While most children have reached key speech and language milestones by age 6, some kids develop problems. The American Academy of Pediatrics reports that a child's vocabulary size and use of language is significantly influenced by family and preschool experiences. Children need daily exposure to words as well as opportunities to practice their language skills. When that doesn't happen, a child's language development can be delayed.
HealthLinkBC points out children who are regularly exposed to speech and language tend to develop language skills faster. How many words a child has in her vocabulary by age 2 depends on how much language she hears from the time she is born. While not all children develop their language skills at the same speed, the more you talk to your baby, the sooner she will learn to communicate. The American Speech-Language Association suggests talking to your infant or toddler about what you are doing and the things you see. Even while your baby works on mastering consonant and vowel sounds, you can count items, point out colors and use gestures when you talk to her. Listening to you talk will eventually help her to add words to her vocabulary and improve her pronunciation skills.
Reading to your child can help him develop speech and language skills faster than he might otherwise. You can interact with your child by reading, singing, reciting nursery rhymes and playing with him to make language familiar. The American Speech-Language Association recommends parents start reading to a child from birth. Reading to your child every day not only helps develop his speech, but also prepares him to read on his own later on.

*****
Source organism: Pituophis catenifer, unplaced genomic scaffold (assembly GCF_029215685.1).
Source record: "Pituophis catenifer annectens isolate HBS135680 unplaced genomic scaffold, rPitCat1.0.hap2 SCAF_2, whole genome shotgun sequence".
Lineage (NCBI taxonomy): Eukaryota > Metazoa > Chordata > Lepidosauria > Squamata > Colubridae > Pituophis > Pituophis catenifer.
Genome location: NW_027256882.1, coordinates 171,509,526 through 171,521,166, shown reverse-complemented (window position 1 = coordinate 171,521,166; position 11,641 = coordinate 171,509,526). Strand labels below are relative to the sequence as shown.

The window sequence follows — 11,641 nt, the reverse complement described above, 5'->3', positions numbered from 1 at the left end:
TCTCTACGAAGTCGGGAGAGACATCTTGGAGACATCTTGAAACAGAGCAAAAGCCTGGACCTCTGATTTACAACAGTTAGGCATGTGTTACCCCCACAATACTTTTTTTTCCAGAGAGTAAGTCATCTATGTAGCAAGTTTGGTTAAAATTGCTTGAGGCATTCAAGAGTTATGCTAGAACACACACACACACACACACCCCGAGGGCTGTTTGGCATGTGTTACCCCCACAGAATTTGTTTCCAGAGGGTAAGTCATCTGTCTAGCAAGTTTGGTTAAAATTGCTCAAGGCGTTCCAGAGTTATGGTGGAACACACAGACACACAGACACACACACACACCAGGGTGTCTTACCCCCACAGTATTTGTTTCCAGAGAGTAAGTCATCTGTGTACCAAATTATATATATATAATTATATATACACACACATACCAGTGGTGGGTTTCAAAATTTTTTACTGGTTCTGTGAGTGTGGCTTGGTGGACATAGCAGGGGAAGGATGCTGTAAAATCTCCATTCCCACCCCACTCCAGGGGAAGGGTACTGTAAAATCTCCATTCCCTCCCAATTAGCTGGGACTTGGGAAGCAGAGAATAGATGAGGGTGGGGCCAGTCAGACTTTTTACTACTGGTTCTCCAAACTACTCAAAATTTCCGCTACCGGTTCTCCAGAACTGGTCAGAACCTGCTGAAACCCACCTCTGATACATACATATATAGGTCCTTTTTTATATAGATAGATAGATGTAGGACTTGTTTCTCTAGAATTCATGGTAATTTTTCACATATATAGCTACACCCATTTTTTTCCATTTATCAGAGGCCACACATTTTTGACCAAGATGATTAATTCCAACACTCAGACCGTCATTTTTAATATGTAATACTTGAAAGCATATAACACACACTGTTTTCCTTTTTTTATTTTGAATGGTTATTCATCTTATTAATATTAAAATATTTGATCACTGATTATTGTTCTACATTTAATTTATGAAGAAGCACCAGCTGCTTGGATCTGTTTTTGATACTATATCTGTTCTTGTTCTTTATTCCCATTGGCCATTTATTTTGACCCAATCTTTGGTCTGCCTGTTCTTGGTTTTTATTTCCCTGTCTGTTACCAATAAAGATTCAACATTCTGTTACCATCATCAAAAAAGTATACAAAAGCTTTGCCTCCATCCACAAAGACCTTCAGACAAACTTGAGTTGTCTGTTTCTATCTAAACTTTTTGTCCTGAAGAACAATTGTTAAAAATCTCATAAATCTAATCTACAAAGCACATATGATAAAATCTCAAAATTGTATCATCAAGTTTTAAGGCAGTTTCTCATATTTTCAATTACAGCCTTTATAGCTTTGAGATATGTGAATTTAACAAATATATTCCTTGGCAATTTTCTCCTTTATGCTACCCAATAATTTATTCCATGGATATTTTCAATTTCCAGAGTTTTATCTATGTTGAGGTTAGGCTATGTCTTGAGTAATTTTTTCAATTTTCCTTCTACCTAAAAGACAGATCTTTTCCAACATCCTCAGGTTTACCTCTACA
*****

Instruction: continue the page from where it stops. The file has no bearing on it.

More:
Children with a medical problem such as epilepsy often have developmental and learning problems. According to Dr. Amy Morgan, a pediatric neuropsychologist at Massachusetts General Hospital, about half of the children diagnosed with epilepsy have cognitive impairments that affect their speech and language, attention and memory. When seizures occur in the areas of the brain that control speech, a child can have problems recognizing speech sounds, speaking clearly, understanding what other people say or verbally expressing her thoughts.
Just because your child isn’t talking as soon as other children his age doesn’t necessarily mean there’s a problem. However, if your child isn’t as far along in his speech development as you think he should be, have him evaluated by his pediatrician to determine if he has a speech or language delay. Health professionals look for certain developmental milestones. Your child not reaching these milestones could indicate that he is having problems understanding what he hears or expressing what he wants to say. Recognizing a problem early on and providing the appropriate intervention can help a child overcome a speech or language delay.